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Iraq after ISIL: An Analysis of Local, Hybrid, and Sub-State Security Forces

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by Erica Gaston, András Derzsi-Horváth

Regional or community forces, militias, and other forms of local security actors have long existed in Iraq. However, when the so-called Islamic State in Iraq and the Levant (ISIL) took over large swaths of territory in 2014, Iraqi government control splintered and the number of local, hybrid, or sub-state security forces proliferated. Critical among these were the long-standing, 200,000-strong Kurdish Regional Government (KRG) forces, and the roughly 160,000 member (and growing) Popular Mobilization Forces (PMF). The PMF (also known as al-hashd ash-sha’abi, or simply hashd) is an umbrella group of different militia or sub-state forces that was granted formal status by Parliament in November, 2016. A plethora of smaller forces drawn from local communities taken by ISIL also emerged, including Sunni tribal forces, and Turkmen, Yezidi, Christian and other minority defense forces. In the first half of 2017, GPPi, together with IRIS at the American University in Sulaimaini, conducted research examining the role LHSFs were playing in local communities and the impact for local and national dynamics.1 This webpage acts as the main landing page for sharing the data and analysis from that field research, and will be updated as new material becomes available.

It would be impossible to capture the full LHSF dynamics in Iraq – there is too much diversity, and the dynamics are constantly evolving. Instead, this research provides a snapshot of LHSF activities and impact from roughly February through July 2017, to illustrate the range of LHSF dynamics and relationships in three governorates: Ninewa, Salah ad-Din, and Kirkuk. Click on each of the 11 governorate, district or subdistrict names2 listed below for preliminary findings about the role and impact of LHSFs in the locations where field research or secondary research was conducted:

It would be impossible to capture the full LHSF dynamics in Iraq – there is too much diversity, and the dynamics are constantly evolving. Instead, this research provides a snapshot of LHSF activities and impact from roughly February through July 2017, to illustrate the range of LHSF dynamics and relationships in different liberated areas. Greater background to this project and a survey of existing literature on the key themes and questions is available here, and additional analytical briefs that capture cross-cutting issues will be available on a rolling basis on this website. The following research summaries provide background and preliminary findings about the role and impact of LHSFs in 11 locations in Ninewa, Salah ad-Din, and Kirkuk governorates where field research or secondary research was conducted. Most of the research summaries are at a district or subdistrict level, though a few combine research from different districts or subdistricts into one analysis.

  • Tikrit and surrounding areas (Al-Alam, Daur) – Shi’a PMF and local tribal Sunni Arab hashd hold off ISIL on the frontline in Daur, but their strong presence, and periodic outbreaks of violence and looting challenge ISF’s ability to maintain rule of law in Salah ad-Din’s capital area.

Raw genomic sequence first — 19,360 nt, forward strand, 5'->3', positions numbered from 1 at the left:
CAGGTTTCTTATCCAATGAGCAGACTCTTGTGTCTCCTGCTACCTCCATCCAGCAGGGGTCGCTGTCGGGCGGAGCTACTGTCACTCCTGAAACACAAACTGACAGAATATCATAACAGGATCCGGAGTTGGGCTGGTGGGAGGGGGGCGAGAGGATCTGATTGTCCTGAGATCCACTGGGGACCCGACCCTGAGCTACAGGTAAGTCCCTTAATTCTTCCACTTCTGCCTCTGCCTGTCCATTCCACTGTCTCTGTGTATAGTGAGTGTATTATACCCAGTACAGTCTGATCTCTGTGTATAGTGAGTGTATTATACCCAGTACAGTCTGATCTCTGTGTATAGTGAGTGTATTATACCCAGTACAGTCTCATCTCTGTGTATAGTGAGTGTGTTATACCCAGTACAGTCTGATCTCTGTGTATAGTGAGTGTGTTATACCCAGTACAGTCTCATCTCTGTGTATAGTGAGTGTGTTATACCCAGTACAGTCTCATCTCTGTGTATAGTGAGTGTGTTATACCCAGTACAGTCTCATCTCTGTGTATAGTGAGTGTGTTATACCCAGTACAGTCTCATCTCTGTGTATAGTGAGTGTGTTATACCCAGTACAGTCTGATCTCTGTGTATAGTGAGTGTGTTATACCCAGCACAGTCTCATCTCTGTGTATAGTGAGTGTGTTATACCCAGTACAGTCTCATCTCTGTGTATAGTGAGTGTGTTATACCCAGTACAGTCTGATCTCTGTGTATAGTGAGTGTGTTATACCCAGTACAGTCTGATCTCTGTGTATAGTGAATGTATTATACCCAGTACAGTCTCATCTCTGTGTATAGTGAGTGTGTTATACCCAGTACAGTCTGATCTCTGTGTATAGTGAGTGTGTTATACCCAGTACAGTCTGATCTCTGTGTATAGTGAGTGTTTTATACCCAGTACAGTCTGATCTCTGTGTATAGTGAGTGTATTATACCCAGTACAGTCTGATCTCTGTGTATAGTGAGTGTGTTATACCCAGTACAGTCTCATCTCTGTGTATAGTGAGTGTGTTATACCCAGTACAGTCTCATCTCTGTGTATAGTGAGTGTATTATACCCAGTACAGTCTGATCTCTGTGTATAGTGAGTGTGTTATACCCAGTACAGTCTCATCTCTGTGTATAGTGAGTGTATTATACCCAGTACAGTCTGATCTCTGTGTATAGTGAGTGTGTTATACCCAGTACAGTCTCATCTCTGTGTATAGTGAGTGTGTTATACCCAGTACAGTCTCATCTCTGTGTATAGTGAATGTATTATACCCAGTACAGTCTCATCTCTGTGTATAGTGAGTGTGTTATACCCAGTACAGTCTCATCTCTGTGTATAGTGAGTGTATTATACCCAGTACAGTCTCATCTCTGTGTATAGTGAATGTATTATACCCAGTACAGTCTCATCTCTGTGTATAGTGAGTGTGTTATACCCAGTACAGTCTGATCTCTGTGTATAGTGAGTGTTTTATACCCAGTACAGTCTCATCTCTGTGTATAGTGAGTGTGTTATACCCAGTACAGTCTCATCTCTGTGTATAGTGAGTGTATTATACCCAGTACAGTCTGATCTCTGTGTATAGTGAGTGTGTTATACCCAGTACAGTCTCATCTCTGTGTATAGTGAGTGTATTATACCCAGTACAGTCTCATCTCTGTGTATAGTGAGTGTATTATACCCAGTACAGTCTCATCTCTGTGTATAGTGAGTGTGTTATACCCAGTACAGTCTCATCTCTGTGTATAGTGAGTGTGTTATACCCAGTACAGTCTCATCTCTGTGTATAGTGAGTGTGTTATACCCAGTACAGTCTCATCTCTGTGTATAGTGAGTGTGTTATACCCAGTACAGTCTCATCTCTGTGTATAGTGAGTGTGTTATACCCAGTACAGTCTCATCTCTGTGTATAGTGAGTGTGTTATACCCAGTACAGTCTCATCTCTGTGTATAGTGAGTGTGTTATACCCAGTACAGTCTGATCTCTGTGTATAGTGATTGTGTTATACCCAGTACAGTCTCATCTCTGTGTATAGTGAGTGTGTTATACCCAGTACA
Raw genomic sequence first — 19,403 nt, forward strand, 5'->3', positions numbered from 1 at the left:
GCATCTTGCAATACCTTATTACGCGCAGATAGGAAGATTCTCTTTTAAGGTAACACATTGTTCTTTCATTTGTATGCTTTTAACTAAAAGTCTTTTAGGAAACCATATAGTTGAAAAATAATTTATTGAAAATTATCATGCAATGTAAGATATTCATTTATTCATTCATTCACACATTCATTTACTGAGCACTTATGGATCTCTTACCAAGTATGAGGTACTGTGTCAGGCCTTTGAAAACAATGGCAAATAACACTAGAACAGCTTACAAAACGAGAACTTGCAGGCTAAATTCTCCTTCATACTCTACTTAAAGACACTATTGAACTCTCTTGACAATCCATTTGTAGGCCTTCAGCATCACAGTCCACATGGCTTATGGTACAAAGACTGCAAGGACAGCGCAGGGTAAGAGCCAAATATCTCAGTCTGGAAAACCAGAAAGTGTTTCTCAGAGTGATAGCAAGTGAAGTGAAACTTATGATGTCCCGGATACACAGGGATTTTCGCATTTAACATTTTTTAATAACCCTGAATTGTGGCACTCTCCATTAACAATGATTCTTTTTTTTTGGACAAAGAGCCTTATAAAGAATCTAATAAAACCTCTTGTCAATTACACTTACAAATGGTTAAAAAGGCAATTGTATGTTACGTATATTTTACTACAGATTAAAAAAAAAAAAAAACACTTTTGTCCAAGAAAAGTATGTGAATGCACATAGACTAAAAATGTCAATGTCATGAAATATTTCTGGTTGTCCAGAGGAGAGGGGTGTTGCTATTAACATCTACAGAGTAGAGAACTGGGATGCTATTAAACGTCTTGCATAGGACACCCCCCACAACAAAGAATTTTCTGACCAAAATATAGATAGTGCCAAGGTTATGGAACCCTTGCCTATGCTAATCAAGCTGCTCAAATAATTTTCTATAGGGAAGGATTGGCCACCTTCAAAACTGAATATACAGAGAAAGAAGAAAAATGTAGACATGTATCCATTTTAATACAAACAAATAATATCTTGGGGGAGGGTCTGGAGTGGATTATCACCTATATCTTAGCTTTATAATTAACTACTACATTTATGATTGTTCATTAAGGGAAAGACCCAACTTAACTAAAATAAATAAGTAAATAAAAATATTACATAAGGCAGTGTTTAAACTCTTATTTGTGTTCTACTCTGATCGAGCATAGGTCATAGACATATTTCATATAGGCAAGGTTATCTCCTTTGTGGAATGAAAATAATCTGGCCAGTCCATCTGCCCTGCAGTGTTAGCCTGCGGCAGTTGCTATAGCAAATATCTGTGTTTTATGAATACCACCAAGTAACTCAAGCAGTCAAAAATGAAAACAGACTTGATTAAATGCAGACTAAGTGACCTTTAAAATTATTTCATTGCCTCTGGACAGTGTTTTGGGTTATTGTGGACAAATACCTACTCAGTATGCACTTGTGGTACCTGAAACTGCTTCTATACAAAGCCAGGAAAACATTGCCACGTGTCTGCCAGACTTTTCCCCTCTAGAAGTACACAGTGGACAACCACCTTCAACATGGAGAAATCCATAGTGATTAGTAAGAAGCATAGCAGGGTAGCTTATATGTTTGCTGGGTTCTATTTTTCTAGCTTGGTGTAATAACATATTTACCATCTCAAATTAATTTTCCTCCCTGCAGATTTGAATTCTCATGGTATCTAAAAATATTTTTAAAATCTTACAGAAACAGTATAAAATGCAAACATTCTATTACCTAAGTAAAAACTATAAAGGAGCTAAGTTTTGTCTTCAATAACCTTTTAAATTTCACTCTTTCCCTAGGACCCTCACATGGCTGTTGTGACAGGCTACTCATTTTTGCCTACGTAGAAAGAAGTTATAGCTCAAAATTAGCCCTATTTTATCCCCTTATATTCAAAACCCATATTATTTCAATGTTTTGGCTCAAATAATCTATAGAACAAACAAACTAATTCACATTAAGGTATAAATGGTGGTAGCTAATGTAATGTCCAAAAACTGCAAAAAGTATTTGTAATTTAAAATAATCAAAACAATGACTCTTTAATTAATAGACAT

• Tuz – PMF and Kurdish forces are locked in a stalemate in Salah ad-Din’s only Disputed Territory. Still under split control two years after ISIL’s ouster, the district capital is divided, while local Shi’a militias prevent Sunni Arabs and Sunni Turkmen from returning to their homes in their southern area of control.

  • Rabi’a – A test of the Disputed Territories boundary line, this predominantly Sunni Arab area in Tal Afar district has flipped to Kurdish control after ISIL's ouster, and local tribal forces have formed units under KDP Peshmerga.

  • Zummar – A focal point of Kurdish claims within Iraq’s Disputed Territories, Zummar is now under the firm control of Kurdish forces, with local Arab and Kurdish tribal forces providing additional security support to Kurdish forces; return of Arabs to Zummar has been fraught with controversy. ​

  • Tal Afar City – Shi'a Arab PMF from the south have been the main forces present around this ISIL-held area, but if they retake this mixed Sunni-Shi'a Turkmen city, it may spark sectarian and regional conflict.

  • Mosul – Only fully liberated in July 2017, half of the city is severely damaged while weak rule of law allows ample opportunities for a range of armed actors to intervene in Iraq’s second largest city.

  • Qaraqosh, Hamdaniya District – Local Christian and Shabak forces vie to police this decimated ghost town and surrounding Christian areas, a part of the larger Baghdad versus Kurdish competition and demographic reshaping of the Ninewa Plains.

  • Qayyara – US-supported and -trained Sunni tribal PMF have played a larger role in this relatively stable Sunni area south of Mosul, but tribal revenge attacks, Shi’a PMF on the outskirts, and a recent ISIL takeover of a liberated town illustrate the uneven control and stability even in safe and politically uncontested areas.